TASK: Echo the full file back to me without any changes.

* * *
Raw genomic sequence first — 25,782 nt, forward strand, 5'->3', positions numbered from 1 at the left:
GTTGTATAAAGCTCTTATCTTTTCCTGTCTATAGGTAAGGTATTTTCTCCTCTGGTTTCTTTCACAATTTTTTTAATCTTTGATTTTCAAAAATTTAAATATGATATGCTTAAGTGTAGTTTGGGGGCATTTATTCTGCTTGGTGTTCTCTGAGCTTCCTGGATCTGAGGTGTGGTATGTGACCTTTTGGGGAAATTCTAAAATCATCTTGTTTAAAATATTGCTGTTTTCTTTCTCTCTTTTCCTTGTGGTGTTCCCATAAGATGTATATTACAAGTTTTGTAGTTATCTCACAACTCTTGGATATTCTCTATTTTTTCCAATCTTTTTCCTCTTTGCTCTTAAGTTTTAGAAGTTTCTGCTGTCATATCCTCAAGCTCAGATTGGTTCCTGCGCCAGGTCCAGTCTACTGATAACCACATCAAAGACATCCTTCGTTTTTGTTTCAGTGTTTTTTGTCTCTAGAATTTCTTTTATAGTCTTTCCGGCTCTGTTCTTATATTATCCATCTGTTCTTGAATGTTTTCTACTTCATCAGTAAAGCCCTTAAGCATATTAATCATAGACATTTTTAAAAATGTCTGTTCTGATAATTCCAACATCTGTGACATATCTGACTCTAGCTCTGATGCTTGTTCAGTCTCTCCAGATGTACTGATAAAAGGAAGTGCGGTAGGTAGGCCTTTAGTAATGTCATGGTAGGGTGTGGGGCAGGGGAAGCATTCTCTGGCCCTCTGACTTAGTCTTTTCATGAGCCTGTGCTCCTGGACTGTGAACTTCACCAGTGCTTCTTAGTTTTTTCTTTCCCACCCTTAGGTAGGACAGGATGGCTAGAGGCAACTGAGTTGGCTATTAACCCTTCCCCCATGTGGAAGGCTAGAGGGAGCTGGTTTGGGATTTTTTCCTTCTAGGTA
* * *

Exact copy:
Raw genomic sequence first — 25,782 nt, forward strand, 5'->3', positions numbered from 1 at the left:
GTTGTATAAAGCTCTTATCTTTTCCTGTCTATAGGTAAGGTATTTTCTCCTCTGGTTTCTTTCACAATTTTTTTAATCTTTGATTTTCAAAAATTTAAATATGATATGCTTAAGTGTAGTTTGGGGGCATTTATTCTGCTTGGTGTTCTCTGAGCTTCCTGGATCTGAGGTGTGGTATGTGACCTTTTGGGGAAATTCTAAAATCATCTTGTTTAAAATATTGCTGTTTTCTTTCTCTCTTTTCCTTGTGGTGTTCCCATAAGATGTATATTACAAGTTTTGTAGTTATCTCACAACTCTTGGATATTCTCTATTTTTTCCAATCTTTTTCCTCTTTGCTCTTAAGTTTTAGAAGTTTCTGCTGTCATATCCTCAAGCTCAGATTGGTTCCTGCGCCAGGTCCAGTCTACTGATAACCACATCAAAGACATCCTTCGTTTTTGTTTCAGTGTTTTTTGTCTCTAGAATTTCTTTTATAGTCTTTCCGGCTCTGTTCTTATATTATCCATCTGTTCTTGAATGTTTTCTACTTCATCAGTAAAGCCCTTAAGCATATTAATCATAGACATTTTTAAAAATGTCTGTTCTGATAATTCCAACATCTGTGACATATCTGACTCTAGCTCTGATGCTTGTTCAGTCTCTCCAGATGTACTGATAAAAGGAAGTGCGGTAGGTAGGCCTTTAGTAATGTCATGGTAGGGTGTGGGGCAGGGGAAGCATTCTCTGGCCCTCTGACTTAGTCTTTTCATGAGCCTGTGCTCCTGGACTGTGAACTTCACCAGTGCTTCTTAGTTTTTTCTTTCCCACCCTTAGGTAGGACAGGATGGCTAGAGGCAACTGAGTTGGCTATTAACCCTTCCCCCATGTGGAAGGCTAGAGGGAGCTGGTTTGGGATTTTTTCCTTCTAGGTA